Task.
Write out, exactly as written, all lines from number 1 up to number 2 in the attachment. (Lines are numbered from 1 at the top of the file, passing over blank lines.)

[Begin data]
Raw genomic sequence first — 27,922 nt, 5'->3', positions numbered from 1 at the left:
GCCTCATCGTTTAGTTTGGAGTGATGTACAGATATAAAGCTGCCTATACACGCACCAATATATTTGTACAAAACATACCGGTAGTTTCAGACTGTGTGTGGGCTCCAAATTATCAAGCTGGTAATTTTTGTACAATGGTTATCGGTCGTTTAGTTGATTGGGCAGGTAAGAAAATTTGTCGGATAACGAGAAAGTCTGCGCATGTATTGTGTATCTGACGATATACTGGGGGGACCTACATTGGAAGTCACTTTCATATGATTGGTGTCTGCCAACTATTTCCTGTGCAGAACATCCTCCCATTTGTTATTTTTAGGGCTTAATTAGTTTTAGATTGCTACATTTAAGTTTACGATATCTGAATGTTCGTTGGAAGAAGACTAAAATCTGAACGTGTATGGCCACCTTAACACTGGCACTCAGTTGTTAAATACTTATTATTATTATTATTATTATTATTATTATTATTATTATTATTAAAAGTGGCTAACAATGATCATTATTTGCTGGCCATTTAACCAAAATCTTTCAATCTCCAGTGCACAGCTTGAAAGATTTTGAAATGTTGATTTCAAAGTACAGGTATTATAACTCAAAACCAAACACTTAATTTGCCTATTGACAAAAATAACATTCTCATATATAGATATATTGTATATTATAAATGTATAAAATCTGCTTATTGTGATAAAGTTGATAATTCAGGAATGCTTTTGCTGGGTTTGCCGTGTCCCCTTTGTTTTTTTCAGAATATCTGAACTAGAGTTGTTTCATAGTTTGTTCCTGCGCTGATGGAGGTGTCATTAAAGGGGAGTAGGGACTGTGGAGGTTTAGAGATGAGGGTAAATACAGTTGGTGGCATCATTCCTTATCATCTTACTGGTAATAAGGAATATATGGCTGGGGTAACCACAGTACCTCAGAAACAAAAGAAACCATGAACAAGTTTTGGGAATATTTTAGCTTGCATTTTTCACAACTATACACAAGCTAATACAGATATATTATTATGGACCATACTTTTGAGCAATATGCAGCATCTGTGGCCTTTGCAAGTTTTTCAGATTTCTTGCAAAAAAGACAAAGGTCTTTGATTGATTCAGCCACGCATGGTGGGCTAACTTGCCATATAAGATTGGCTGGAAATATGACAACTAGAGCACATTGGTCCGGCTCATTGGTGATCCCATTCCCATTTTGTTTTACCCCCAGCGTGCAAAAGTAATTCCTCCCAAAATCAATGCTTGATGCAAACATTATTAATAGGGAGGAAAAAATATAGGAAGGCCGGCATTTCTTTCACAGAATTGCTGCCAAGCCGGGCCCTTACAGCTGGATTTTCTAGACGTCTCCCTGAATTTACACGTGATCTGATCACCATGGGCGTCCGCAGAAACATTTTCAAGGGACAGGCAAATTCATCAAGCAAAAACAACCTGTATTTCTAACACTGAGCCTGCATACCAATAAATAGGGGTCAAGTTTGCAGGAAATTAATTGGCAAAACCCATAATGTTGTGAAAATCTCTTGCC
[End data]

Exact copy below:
Raw genomic sequence first — 27,922 nt, 5'->3', positions numbered from 1 at the left:
GCCTCATCGTTTAGTTTGGAGTGATGTACAGATATAAAGCTGCCTATACACGCACCAATATATTTGTACAAAACATACCGGTAGTTTCAGACTGTGTGTGGGCTCCAAATTATCAAGCTGGTAATTTTTGTACAATGGTTATCGGTCGTTTAGTTGATTGGGCAGGTAAGAAAATTTGTCGGATAACGAGAAAGTCTGCGCATGTATTGTGTATCTGACGATATACTGGGGGGACCTACATTGGAAGTCACTTTCATATGATTGGTGTCTGCCAACTATTTCCTGTGCAGAACATCCTCCCATTTGTTATTTTTAGGGCTTAATTAGTTTTAGATTGCTACATTTAAGTTTACGATATCTGAATGTTCGTTGGAAGAAGACTAAAATCTGAACGTGTATGGCCACCTTAACACTGGCACTCAGTTGTTAAATACTTATTATTATTATTATTATTATTATTATTATTATTATTATTATTAAAAGTGGCTAACAATGATCATTATTTGCTGGCCATTTAACCAAAATCTTTCAATCTCCAGTGCACAGCTTGAAAGATTTTGAAATGTTGATTTCAAAGTACAGGTATTATAACTCAAAACCAAACACTTAATTTGCCTATTGACAAAAATAACATTCTCATATATAGATATATTGTATATTATAAATGTATAAAATCTGCTTATTGTGATAAAGTTGATAATTCAGGAATGCTTTTGCTGGGTTTGCCGTGTCCCCTTTGTTTTTTTCAGAATATCTGAACTAGAGTTGTTTCATAGTTTGTTCCTGCGCTGATGGAGGTGTCATTAAAGGGGAGTAGGGACTGTGGAGGTTTAGAGATGAGGGTAAATACAGTTGGTGGCATCATTCCTTATCATCTTACTGGTAATAAGGAATATATGGCTGGGGTAACCACAGTACCTCAGAAACAAAAGAAACCATGAACAAGTTTTGGGAATATTTTAGCTTGCATTTTTCACAACTATACACAAGCTAATACAGATATATTATTATGGACCATACTTTTGAGCAATATGCAGCATCTGTGGCCTTTGCAAGTTTTTCAGATTTCTTGCAAAAAAGACAAAGGTCTTTGATTGATTCAGCCACGCATGGTGGGCTAACTTGCCATATAAGATTGGCTGGAAATATGACAACTAGAGCACATTGGTCCGGCTCATTGGTGATCCCATTCCCATTTTGTTTTACCCCCAGCGTGCAAAAGTAATTCCTCCCAAAATCAATGCTTGATGCAAACATTATTAATAGGGAGGAAAAAATATAGGAAGGCCGGCATTTCTTTCACAGAATTGCTGCCAAGCCGGGCCCTTACAGCTGGATTTTCTAGACGTCTCCCTGAATTTACACGTGATCTGATCACCATGGGCGTCCGCAGAAACATTTTCAAGGGACAGGCAAATTCATCAAGCAAAAACAACCTGTATTTCTAACACTGAGCCTGCATACCAATAAATAGGGGTCAAGTTTGCAGGAAATTAATTGGCAAAACCCATAATGTTGTGAAAATCTCTTGCC